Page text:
I went through a rough period as a kid fighting a nasty snap hook; almost 30 years later I can still remember that dreaded feeling. I tried changing to stiffer shafts and “holding on” tighter through impact, but nothing helped. Sadly, no one at that time knew much about the real ball flight laws. I was left to guess-and-check, and basically wait it out.
Today, we are blessed with devices like Trackman that give us an instant MRI of what is going on in the swing. All I would have needed back in the day was one swing and I could have understood why I was snap hooking the ball. I could have fixed it in one range session!
Now, there’s no reason to let your snap hook run wild and poison your game. Read this article, then get on Trackman to diagnose your own swing. Let’s dive in.
The key is to fix the path so you can move the ball right-to-left
Above is a sample swing I made showing a healthy snap hook. The ball started well left of my target and continued to curve further left… not to mention that the ball launched extremely low, so the ball landed hot and keep running. That’s not ideal for hitting greens. Ugh!
The real issue here is the club path (which is -4.3 left of the target) and its interaction with the face angle (which is -5.7 degrees left of the target.) We know that the ball mostly begins in the direction of the face at impact (the red arrow) and curves away from the club path (the blue line). So, as you can see above, the face is left of the path by -1.4 degrees, which means this shot is going to curve to the left with a centered hit.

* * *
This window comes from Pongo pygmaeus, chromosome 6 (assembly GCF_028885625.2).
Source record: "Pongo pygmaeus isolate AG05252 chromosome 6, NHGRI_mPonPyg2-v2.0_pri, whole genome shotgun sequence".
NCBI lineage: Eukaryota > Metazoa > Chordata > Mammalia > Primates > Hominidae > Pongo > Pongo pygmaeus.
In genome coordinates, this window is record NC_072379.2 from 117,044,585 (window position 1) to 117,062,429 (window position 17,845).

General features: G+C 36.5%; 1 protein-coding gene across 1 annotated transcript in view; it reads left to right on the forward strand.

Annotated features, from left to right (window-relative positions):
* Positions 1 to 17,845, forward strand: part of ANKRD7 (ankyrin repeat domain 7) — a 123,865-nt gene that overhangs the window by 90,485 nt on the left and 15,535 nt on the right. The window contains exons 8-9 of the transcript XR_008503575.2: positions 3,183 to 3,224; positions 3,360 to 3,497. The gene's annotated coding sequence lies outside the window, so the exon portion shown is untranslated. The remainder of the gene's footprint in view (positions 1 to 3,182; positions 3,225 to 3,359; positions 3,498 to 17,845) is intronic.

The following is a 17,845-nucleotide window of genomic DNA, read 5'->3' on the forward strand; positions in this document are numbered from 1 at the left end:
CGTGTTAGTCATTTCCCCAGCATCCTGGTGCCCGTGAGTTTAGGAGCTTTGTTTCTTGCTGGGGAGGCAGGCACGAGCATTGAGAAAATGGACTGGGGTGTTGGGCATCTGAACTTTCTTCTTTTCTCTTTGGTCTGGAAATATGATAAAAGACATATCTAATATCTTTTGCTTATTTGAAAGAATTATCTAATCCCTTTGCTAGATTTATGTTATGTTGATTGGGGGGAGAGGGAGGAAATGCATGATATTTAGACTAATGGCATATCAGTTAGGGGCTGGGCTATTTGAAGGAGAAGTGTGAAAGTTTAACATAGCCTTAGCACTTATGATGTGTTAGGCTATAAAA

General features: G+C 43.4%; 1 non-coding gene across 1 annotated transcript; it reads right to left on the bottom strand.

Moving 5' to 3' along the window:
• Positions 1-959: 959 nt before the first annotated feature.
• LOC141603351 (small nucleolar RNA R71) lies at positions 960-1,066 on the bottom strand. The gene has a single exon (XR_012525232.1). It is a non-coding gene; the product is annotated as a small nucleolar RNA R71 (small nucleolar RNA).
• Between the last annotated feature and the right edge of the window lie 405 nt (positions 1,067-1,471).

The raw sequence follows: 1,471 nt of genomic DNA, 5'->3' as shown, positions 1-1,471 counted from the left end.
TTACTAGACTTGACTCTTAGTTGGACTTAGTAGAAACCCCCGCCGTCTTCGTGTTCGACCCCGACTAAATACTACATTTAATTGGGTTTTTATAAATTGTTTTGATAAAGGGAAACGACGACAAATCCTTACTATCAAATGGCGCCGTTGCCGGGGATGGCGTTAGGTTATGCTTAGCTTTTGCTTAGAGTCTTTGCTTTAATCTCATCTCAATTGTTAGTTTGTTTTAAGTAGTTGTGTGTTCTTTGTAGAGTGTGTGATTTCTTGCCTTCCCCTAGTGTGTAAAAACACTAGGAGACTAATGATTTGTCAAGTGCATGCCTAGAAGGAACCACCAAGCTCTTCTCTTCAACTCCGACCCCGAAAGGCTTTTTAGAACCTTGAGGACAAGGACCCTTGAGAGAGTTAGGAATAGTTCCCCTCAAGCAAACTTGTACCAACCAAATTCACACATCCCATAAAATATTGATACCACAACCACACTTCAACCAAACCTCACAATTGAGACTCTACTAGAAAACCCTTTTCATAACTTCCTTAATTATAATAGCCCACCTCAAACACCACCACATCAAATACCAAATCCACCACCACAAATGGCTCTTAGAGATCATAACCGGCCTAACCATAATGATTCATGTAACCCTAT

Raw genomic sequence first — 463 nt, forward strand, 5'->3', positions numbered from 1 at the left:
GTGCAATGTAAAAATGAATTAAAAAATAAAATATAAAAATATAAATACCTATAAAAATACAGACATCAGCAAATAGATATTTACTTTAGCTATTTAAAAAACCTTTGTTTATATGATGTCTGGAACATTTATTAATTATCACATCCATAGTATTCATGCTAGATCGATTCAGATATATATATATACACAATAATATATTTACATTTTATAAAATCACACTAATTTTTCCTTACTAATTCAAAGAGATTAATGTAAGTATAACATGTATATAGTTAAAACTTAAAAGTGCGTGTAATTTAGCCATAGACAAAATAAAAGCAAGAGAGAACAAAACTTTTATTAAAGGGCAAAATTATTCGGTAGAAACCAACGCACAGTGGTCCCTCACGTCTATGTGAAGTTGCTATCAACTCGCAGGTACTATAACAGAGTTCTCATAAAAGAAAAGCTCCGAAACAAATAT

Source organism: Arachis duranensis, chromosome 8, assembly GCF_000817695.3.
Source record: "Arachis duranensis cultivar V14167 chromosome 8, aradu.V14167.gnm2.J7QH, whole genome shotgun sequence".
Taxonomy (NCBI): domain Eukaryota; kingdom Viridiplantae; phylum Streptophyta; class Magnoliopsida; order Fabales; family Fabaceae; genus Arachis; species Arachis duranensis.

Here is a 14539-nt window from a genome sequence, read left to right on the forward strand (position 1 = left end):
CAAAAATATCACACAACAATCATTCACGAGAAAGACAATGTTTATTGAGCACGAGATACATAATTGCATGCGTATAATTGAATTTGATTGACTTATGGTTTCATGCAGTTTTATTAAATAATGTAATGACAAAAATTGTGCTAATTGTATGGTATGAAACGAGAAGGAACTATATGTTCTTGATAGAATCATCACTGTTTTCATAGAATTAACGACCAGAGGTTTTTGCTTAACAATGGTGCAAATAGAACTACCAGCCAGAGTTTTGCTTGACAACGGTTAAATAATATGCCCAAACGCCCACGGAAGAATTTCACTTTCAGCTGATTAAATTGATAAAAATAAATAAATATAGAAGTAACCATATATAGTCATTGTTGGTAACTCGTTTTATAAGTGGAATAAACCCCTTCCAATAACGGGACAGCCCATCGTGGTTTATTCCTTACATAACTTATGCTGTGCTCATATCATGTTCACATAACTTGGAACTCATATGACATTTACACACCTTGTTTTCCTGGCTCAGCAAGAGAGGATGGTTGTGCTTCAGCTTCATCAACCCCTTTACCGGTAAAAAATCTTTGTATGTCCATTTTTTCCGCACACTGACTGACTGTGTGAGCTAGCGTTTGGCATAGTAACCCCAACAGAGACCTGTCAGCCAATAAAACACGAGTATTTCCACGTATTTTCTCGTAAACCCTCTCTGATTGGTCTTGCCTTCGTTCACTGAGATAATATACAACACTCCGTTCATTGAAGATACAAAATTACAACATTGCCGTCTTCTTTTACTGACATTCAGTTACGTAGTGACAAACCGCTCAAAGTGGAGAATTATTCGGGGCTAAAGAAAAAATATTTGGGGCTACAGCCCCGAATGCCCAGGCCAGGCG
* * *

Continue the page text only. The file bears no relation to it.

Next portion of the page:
Here is the issue; if you try and manipulate the face right of your current path you will hit a fade as shown below, but if you shove the face right of the target line you will hit a weak slice. That’s a playable shot, but not ideal.
Below is what we’d like your path to look like during impact to eliminate the pull hook, that is, if you want to still move the ball right-to-left.
The path is right of the target and the face is slightly left of the path, but it’s still right of the target during impact giving us a simple little push draw.
This was my plight as a 16-year-old kid during that time period
- Focus on keeping your rear shoulder back during the transition, allowing it to move slightly downward so the club falls to the inside naturally.
- As the shoulder moves correctly, you will find that the club shaft will flatten a touch during this period.
- From there, you will arrive in a much better delivery position to allow you to begin the ball to the right and have it curve back to the target.
Tom F. Stickney II, is a specialist in biomechanics for golf, physiology, and 3d motion analysis. He has a degree in Exercise and Fitness and has been a Director of Instruction for almost 30 years at resorts and clubs such as- The Four Seasons Punta Mita, BIGHORN Golf Club, The Club at Cordillera, The Promontory Club, and the Sandestin Golf and Beach Resort. His past and present awards include the following: Golf Magazine Top 100 Teacher, Golf Digest Top 50 International Instructor, Golf Tips Top 25 Instructor, Best in State (Florida, Colorado, and California,) Top 20 Teachers Under 40, Best Young Teachers and many more. Tom is a Trackman University Master/Partner, a distinction held detroit sugar daddy by less than 25 people in the world. And finally, he is TPI Certified- Level 1, Golf Level 2, Level 2- Power, and Level 2- Fitness and believes that you cannot reach your maximum potential as a player with out some focus on your physiology. You can reach him at [email protected] and he welcomes any questions you may have.